The first thing to surprise me about your recent Home Education piece was the title: 'New rules to cover rise in home schooling'
Please could you tell me the origin of this headline claim?
First, most in the Home Education community prefer to refer to what they do as education, not schooling. In fact, if your headline writer had read the consulation document to which the article refers, (s)he would find that the current guidelines are very clear (see paragraph 3.11 in particular) that home education may not look like home schooling at all.
Most importantly, what are these 'new rules'? The DfES are planning to issue new guidelines to LAs to assist with their dealings with Home Educators. There is, explicitly, no plan to change the law. In the email informing interested parties that the consultation had opened, Elaine Haste at the DfES wrote: 'it has been decided not to propose any changes to monitoring arrangements or legislation so this consultation is solely on the issuing of guidelines.' This needs clarification in your coverage; it is overly intrusive LA inspectors who are being reined in to follow the law as it stands - it would take very few phone calls for your journalist to establish that many LA inspectors have a shaky grasp of the law in this area, and rely on equal ignorance on the part of home educators.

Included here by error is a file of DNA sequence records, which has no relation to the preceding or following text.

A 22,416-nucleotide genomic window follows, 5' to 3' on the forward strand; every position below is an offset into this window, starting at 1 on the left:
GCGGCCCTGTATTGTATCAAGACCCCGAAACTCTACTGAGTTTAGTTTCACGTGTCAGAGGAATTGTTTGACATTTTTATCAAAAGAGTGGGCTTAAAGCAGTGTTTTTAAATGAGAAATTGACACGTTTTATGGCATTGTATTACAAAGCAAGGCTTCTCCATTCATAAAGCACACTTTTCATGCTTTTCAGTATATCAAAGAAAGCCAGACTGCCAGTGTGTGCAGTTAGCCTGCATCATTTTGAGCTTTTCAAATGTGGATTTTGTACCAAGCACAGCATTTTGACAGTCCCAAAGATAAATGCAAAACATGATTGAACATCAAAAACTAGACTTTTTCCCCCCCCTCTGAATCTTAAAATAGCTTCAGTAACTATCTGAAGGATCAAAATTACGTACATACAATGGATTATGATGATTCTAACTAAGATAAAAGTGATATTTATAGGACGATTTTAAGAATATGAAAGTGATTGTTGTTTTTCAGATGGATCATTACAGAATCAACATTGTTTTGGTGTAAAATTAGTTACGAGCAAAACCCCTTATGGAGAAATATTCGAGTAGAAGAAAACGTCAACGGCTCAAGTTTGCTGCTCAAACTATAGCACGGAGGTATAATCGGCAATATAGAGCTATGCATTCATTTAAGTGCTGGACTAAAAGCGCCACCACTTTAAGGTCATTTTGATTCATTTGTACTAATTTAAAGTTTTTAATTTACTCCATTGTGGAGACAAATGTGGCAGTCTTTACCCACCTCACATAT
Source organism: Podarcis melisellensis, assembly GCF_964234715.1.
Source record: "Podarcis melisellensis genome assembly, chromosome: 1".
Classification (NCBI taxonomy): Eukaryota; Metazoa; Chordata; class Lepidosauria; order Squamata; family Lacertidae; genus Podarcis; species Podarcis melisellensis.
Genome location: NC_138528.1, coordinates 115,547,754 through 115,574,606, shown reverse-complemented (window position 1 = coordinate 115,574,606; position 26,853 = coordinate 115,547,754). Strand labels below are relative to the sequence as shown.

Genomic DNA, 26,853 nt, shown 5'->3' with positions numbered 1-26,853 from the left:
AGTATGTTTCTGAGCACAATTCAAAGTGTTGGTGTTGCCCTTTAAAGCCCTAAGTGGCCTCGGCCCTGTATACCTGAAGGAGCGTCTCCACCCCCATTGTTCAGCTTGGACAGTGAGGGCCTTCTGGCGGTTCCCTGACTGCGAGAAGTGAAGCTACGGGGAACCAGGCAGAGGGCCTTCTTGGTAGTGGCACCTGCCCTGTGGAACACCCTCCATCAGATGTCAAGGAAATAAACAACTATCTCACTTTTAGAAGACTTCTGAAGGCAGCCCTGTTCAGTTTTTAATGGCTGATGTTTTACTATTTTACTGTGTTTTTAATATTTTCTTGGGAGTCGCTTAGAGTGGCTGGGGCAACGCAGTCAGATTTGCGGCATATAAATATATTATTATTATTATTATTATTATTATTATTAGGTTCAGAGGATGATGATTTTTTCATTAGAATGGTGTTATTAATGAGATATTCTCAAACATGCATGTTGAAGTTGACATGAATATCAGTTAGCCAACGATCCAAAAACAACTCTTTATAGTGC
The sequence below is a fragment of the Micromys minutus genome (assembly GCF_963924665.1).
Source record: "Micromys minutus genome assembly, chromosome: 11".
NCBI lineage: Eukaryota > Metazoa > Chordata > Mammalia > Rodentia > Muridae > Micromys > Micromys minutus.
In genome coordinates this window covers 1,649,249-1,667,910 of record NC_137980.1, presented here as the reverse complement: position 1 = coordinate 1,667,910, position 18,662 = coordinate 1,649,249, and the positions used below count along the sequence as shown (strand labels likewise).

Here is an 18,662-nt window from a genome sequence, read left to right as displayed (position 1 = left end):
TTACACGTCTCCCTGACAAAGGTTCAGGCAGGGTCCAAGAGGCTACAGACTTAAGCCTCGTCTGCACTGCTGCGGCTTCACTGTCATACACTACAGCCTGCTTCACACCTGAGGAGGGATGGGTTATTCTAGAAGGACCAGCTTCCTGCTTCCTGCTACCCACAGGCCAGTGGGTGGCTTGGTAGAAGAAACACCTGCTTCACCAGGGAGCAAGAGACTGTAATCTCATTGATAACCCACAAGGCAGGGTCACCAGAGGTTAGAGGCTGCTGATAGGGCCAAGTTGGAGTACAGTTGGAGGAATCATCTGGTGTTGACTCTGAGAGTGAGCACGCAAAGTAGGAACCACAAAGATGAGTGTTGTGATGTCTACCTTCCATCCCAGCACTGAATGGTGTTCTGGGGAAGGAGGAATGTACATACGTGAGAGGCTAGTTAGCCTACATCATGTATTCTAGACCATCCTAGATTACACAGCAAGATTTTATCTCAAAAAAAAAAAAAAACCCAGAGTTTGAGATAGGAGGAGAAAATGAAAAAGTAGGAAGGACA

'officials fear that many do little or no work as parents use home education as a front for truancy'. Which officials? DfES officials? Or perhaps LA officials, like those notorious in HE circles for their campaign against home education. Might I suggest that you contact Ann Newstead at Education Otherwise once again, ask to make contact with some media-friendly HE families, and send a journalist to collect some information about the real activities of home educating families and the learning outcomes? 'a front for truancy' may be attention grabbing, but it is painfully far off the mark.
The Telegraph might be better turning its attention to the parents whose interpretation of their legal responsibility to 'provide an efficient education suitable to the age, ability and aptitude of the child' is to put them in the failing state school system, rather than putting out misleading information about those who instead make the decision to take their legal responsibility seriously and, in the absence of adequate school provision, educate their children themselves.